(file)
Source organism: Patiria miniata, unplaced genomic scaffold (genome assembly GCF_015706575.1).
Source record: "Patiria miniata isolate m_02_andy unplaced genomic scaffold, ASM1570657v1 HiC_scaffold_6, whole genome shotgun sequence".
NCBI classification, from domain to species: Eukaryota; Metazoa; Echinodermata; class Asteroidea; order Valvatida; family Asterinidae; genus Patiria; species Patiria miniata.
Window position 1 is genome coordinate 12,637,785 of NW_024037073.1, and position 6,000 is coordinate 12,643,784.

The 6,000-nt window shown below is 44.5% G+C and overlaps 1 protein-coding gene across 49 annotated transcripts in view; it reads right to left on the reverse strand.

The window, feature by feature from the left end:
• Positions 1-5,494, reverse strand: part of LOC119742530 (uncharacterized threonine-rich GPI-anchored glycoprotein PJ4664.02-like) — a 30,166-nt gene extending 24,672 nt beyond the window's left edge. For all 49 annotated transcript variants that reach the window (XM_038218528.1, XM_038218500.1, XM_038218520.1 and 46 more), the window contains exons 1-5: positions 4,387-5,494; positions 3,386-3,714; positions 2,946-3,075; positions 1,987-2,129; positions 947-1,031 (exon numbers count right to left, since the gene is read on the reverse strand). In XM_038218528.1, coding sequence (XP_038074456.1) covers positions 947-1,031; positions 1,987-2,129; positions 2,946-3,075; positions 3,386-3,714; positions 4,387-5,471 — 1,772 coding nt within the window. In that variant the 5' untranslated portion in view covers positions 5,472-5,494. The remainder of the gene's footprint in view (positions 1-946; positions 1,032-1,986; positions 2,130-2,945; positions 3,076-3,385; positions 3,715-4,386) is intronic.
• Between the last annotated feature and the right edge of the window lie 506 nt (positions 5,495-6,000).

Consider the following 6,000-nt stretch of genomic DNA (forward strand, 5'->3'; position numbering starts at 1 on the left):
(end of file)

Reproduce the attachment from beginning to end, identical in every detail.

Source organism: Patiria miniata, unplaced genomic scaffold (genome assembly GCF_015706575.1).
Source record: "Patiria miniata isolate m_02_andy unplaced genomic scaffold, ASM1570657v1 HiC_scaffold_6, whole genome shotgun sequence".
NCBI classification, from domain to species: Eukaryota; Metazoa; Echinodermata; class Asteroidea; order Valvatida; family Asterinidae; genus Patiria; species Patiria miniata.
Window position 1 is genome coordinate 12,637,785 of NW_024037073.1, and position 6,000 is coordinate 12,643,784.

The 6,000-nt window shown below is 44.5% G+C and overlaps 1 protein-coding gene across 49 annotated transcripts in view; it reads right to left on the reverse strand.

The window, feature by feature from the left end:
• Positions 1-5,494, reverse strand: part of LOC119742530 (uncharacterized threonine-rich GPI-anchored glycoprotein PJ4664.02-like) — a 30,166-nt gene extending 24,672 nt beyond the window's left edge. For all 49 annotated transcript variants that reach the window (XM_038218528.1, XM_038218500.1, XM_038218520.1 and 46 more), the window contains exons 1-5: positions 4,387-5,494; positions 3,386-3,714; positions 2,946-3,075; positions 1,987-2,129; positions 947-1,031 (exon numbers count right to left, since the gene is read on the reverse strand). In XM_038218528.1, coding sequence (XP_038074456.1) covers positions 947-1,031; positions 1,987-2,129; positions 2,946-3,075; positions 3,386-3,714; positions 4,387-5,471 — 1,772 coding nt within the window. In that variant the 5' untranslated portion in view covers positions 5,472-5,494. The remainder of the gene's footprint in view (positions 1-946; positions 1,032-1,986; positions 2,130-2,945; positions 3,076-3,385; positions 3,715-4,386) is intronic.
• Between the last annotated feature and the right edge of the window lie 506 nt (positions 5,495-6,000).

Consider the following 6,000-nt stretch of genomic DNA (forward strand, 5'->3'; position numbering starts at 1 on the left):